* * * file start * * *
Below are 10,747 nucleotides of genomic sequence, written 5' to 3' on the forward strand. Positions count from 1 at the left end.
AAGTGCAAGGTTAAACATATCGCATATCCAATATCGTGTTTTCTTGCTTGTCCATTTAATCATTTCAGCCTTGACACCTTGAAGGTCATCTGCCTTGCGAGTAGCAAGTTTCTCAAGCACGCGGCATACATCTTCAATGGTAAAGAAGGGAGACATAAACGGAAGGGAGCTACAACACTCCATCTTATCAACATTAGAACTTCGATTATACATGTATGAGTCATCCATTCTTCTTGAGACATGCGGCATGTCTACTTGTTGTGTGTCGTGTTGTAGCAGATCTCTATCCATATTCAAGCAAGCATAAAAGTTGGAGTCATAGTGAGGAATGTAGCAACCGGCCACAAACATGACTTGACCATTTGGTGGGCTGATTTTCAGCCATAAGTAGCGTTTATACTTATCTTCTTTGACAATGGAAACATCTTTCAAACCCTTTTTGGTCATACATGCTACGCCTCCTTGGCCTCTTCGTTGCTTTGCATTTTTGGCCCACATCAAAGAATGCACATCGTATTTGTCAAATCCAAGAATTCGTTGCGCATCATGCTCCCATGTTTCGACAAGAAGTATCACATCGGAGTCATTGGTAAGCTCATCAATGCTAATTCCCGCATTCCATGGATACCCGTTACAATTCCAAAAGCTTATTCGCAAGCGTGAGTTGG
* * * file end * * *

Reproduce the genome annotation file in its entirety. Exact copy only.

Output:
Below are 10,747 nucleotides of genomic sequence, written 5' to 3' on the forward strand. Positions count from 1 at the left end.
AAGTGCAAGGTTAAACATATCGCATATCCAATATCGTGTTTTCTTGCTTGTCCATTTAATCATTTCAGCCTTGACACCTTGAAGGTCATCTGCCTTGCGAGTAGCAAGTTTCTCAAGCACGCGGCATACATCTTCAATGGTAAAGAAGGGAGACATAAACGGAAGGGAGCTACAACACTCCATCTTATCAACATTAGAACTTCGATTATACATGTATGAGTCATCCATTCTTCTTGAGACATGCGGCATGTCTACTTGTTGTGTGTCGTGTTGTAGCAGATCTCTATCCATATTCAAGCAAGCATAAAAGTTGGAGTCATAGTGAGGAATGTAGCAACCGGCCACAAACATGACTTGACCATTTGGTGGGCTGATTTTCAGCCATAAGTAGCGTTTATACTTATCTTCTTTGACAATGGAAACATCTTTCAAACCCTTTTTGGTCATACATGCTACGCCTCCTTGGCCTCTTCGTTGCTTTGCATTTTTGGCCCACATCAAAGAATGCACATCGTATTTGTCAAATCCAAGAATTCGTTGCGCATCATGCTCCCATGTTTCGACAAGAAGTATCACATCGGAGTCATTGGTAAGCTCATCAATGCTAATTCCCGCATTCCATGGATACCCGTTACAATTCCAAAAGCTTATTCGCAAGCGTGAGTTGG